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Au Revoir: 50 Shades of Love and Tears by Apurba Bhuyan


Au Revoir: 50 Shades of Love and Tears by Apurba Bhuyan


Reviewed by


Dr. Sapna Dogra

Assistant Professor

 Department of English

Atal Bihari Vajpayee Government Degree College Sunni

Shimla, Himachal Pradesh University

Himachal Pradesh, India


Au Revoir: 50 Shades of Love and Tears| Poetry | Apurba Bhuyan |

Nexus Stories Publication, 2023, pp. 55, INR 150

ISBN 978-81-19-17811-7

Apurba Bhuyan’s Au Revoir: 50 Shades of Love and Tears is a thrumming and evocative poetry collection about loss and despair.It is a collection of 50 elegies depicting various shades of grief and sorrow. The book’s emphasis is startlingly inward in many ways, outlining channels and illuminating previously obscured areas while demonstrating how grief manifests mentally. Read together, Bhuyan’s verses have a shattering heart-breaking quality.


The book is dedicated to the author’s ‘loving son’ who ‘left suddenly and untimely’.How does one process grief and the irrevocable loss of a child? The poems in the collection are a veiled attempt at answering such a profound question. The blurb informs the readers:


Au Revoir - A collection of elegies in the form of free verse, ode, couplet, quatrain, and epigram composed by the promising poet and writer Apurba Bhuyan with profound grief, fond remembrance, sense of acceptance and liberation of pain on the backdrop of premature demise of his son during the time of Covid-19 pandemic in April, 2021. An energetic guy, a nature lover and promising shuttler with elegant skill in drawing and painting was rendering his service of front warrior as an intern doctor during Covid-19 pandemic, left for heavenly abode in a tragic accident. No lamentation can fill the void, but the expressions are unique and indeed stimulus to the readers.


The news of the death of the poet’s child came like a “sea wave” (5) splashing at the shore and changing the contours of his life. Even nature seems to join him in his mourning:


It is raining incessantly all the night

gusts of cool winds are entering

flapping the casements

the wind chimes are spreading sad melody

you are not here

in this night of rain and thunder

you are not here (6)


With endless grief in “long frosty night” (7),the poet feels the numbness of being left alone. It seems that a part of his self was burnt to ashes:


I could not see you in the burning pyre

as the fire broke out in my heart

in the dazed moon under the faded sun (8)


He questions: why the haste to leave the world so soon? The poet’s sunny life was suddenly left dark as the sun of their life sets forever with no hope of dawn.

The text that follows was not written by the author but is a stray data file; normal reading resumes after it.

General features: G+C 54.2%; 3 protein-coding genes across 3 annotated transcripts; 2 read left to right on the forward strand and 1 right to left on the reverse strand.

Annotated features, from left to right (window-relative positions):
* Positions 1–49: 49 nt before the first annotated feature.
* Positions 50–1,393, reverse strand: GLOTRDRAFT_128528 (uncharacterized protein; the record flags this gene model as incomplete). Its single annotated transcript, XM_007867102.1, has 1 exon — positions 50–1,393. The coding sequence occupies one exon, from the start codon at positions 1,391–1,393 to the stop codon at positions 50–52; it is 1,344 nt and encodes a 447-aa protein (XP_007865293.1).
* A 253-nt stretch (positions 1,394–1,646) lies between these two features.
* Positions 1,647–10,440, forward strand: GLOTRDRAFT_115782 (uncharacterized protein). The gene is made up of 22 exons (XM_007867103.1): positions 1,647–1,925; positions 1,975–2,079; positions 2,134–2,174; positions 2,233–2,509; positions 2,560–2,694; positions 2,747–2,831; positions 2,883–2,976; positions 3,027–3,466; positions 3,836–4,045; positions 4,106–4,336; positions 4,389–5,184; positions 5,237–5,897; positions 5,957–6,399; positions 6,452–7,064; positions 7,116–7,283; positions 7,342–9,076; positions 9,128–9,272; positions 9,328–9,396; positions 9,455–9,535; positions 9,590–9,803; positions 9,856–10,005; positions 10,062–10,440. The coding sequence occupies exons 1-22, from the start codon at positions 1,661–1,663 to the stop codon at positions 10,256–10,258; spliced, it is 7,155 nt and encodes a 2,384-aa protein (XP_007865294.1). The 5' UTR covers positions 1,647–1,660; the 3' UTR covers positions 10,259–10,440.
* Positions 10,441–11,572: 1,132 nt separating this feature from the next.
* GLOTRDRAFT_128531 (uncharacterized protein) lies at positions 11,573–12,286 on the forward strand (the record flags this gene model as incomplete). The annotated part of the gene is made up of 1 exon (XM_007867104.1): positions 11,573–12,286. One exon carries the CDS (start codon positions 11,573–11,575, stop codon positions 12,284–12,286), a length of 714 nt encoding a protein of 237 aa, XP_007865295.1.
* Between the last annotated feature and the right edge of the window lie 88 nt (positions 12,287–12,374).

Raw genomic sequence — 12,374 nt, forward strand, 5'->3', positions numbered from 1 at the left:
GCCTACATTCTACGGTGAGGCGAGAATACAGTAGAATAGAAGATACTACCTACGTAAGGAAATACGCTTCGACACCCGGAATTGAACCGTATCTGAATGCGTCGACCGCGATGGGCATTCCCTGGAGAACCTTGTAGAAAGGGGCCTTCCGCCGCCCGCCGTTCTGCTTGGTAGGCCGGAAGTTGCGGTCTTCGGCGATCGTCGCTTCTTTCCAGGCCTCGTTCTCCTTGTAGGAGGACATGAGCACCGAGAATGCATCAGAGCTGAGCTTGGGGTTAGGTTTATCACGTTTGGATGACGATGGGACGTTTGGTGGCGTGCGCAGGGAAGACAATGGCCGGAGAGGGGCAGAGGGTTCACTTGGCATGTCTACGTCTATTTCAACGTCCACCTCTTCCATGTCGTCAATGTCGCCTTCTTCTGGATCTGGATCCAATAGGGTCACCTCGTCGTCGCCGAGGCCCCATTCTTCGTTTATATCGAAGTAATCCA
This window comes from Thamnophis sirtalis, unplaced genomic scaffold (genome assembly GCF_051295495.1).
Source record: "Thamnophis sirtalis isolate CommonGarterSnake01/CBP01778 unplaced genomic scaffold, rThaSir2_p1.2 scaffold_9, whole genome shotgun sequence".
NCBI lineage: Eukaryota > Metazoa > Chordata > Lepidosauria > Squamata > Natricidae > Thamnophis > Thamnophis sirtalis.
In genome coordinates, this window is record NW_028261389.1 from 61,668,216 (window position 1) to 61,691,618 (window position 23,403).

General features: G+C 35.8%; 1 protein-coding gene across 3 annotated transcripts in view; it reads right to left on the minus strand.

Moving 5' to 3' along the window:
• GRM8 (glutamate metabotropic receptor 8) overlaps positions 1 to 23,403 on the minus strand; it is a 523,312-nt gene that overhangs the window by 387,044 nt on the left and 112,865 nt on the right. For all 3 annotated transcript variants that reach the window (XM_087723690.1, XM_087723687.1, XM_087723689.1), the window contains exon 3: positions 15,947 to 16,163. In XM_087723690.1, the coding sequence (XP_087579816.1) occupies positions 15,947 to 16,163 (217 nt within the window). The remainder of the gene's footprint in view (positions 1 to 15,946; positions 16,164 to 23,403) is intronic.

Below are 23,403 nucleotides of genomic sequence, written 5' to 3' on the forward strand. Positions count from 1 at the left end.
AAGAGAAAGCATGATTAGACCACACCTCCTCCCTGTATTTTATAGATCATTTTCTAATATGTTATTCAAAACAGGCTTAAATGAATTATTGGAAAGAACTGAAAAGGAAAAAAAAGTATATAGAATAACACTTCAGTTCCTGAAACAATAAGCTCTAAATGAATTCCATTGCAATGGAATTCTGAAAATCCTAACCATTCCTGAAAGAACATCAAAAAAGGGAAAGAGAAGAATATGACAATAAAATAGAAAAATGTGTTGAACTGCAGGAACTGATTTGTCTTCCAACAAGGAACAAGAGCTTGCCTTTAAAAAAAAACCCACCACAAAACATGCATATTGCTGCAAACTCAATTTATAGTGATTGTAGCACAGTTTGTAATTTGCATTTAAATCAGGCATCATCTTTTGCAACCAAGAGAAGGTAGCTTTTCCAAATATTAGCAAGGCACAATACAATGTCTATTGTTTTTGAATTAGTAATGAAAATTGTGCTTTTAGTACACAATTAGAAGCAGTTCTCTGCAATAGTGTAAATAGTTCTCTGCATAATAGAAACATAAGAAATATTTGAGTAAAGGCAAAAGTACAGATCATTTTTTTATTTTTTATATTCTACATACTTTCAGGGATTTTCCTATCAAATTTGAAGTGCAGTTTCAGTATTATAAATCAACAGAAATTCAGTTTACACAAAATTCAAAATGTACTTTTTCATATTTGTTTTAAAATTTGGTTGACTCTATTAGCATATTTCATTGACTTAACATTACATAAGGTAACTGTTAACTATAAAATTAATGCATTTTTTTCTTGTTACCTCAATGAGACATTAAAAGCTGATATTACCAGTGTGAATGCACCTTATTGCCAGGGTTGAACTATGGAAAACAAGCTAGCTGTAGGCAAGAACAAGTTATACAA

What was the aspiration of the soul

what to accomplish so hastily

making the sunny sky instantly gloomy (15)


The deceased left “without an adieu” (17) and the father can only hope to meet him in the various aspects of nature. He feels his presence in the “lost dreams” (19) of


“gust of wind in the moonlight” (19)

“numbed nights” (19)


The poet refers to humans as guests in this word. Life is but a short stay.


Before leaving this inn

what have you offered (23)


Time spent with the lost child was spring, short-lived, leaving parents in a “prolonged winter tide” (25),


At the end of monsoon, you came

left during the blossoming Spring

abandoning a prolonged winter tide (25)


Finally, there’s a sense of acceptance of the “divine wish” (30) that is final and acceptance of the consequent human frailty to comprehend the divine will,



Everyone must proceed

Through the tunnel of life and death with no edge

What we see or judge is erroneous (31)


The poet often broods over the void and the emptiness left that can never be filled again.


Your bed, reading space

and the room is lying vacant

a dream is hanging on the half-drawn canvas

scratching the emptiness (41)


The collection becomes a poetic journey of a father’s love for his son and the consequent grief that he had to endure due to his son’s untimely death. While he grieves for his death, he also reminiscences his bond with God and his faith in divine will. The idea of mortality recurs frequently. The book tackles several issues, including the inevitability of death, attendant grief, and the passing of time. How does one cope with the death of a near and dear one? By having faith in the supreme power, the book seems to answer. With death comes burdensome grief. But he doesn’t wallow in grief instead he meditates on temporality. It’s an arresting effort to make sense of life and death.